27. POSPISHIL, VICTOR J. The Law on Marriage. Interritual Marriage Law Problems. Code of Oriental Canon Law. English Translation and Differential Commentary. Chicago: Universe Editions, 1962.
221 page hardcover in good condition.  Marginalia on page 55 only.

28. VAN DE SANDT, HUUB and DAVID FLUSSER. The Didache. Its Jewish sources and its place in early Judaism and Christianity. Assen: Royal Van Gorcum, 2002.
XVIII + 431 page glossy hardcover in very good condition. Free of underlining and highlighting.

29. WALGRAVE, JAN HENDRICK. Unfolding Revelation. The Nature of Doctrinal Development. [Theological Resources]. Philadelphia: Westminster of Philadelphia, 1972.
XII + 418 page hardcover in very good condition with d-j. Free of underlining and highlighting.

30. WOESTMAN, WILLIAM, O.M.I. Sacraments. Initiation, Penance, Anointing of the Sick. Commentary on Canons 840-1007. Ottawa: Saint Paul University, 1992.
XIV + 348 page softcover in good condition. Highlighting. Owner's signature and ink "decorations" to front endpapers.

SOLD $30
Share |

Friday, February 19, 2016

A Misfittian Inspiration from Thomas Merton

The Seven Story Mountain was an excellent book to read before Lent.  We were inspired by Merton’s detachment and aestheticism as we enter this holy season on Ash Wednesday.  However, the book was not without its practical challenges.  Several Misfits confessed to not being able to finish the whole book (the paperback edition is 462 pages), but vowed to do so when it became apparent that most of the meat is served at the end – especially the last 100 thought-provoking pages.  We agreed that it is an excellent source for those searching for God.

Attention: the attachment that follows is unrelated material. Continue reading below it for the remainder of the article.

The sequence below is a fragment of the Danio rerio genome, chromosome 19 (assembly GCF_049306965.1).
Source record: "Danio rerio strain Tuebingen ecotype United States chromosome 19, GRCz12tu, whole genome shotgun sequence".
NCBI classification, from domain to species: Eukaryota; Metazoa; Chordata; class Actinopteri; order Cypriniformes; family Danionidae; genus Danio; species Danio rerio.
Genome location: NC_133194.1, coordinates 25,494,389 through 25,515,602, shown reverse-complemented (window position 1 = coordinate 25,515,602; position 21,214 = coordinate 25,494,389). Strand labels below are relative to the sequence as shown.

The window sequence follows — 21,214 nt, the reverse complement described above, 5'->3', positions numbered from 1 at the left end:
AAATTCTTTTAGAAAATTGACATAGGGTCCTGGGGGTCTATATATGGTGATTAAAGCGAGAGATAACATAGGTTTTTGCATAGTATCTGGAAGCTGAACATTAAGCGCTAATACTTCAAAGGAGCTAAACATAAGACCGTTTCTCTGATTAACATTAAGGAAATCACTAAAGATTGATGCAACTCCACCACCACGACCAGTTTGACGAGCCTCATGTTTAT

The first half of the book is dedicated to Merton’s early life –childhood, travels with his father, education, independence, lapse into sin, and call to conversion.  This narrative could have been judged to be somewhat mundane were it not for Merton’s ability to season it with detailed recollections of key people, places, and events that were the seeds of his eventual conversion as well as his philosophic and theological wisdom sprinkled throughout.  Writing was his true calling.

The tone changed in the second half of the book.  There was less action and more focus on Merton’s thoughts.  He had a close circle of friends during his journey, but he was most influenced by reading poets, philosophers, and theologians.  He had an immense intellect to comprehend dense material, but it was his will that enabled him to apply what he read to his life, which ultimately led to repentance, conversion, and a religious vocation.

There was one passage in particular that reminded me of The Misfits because I think it captures the essence of why we do what we do. The following was paraphrased from Part 2, Chapter 1, Section II (paperback edition page 197).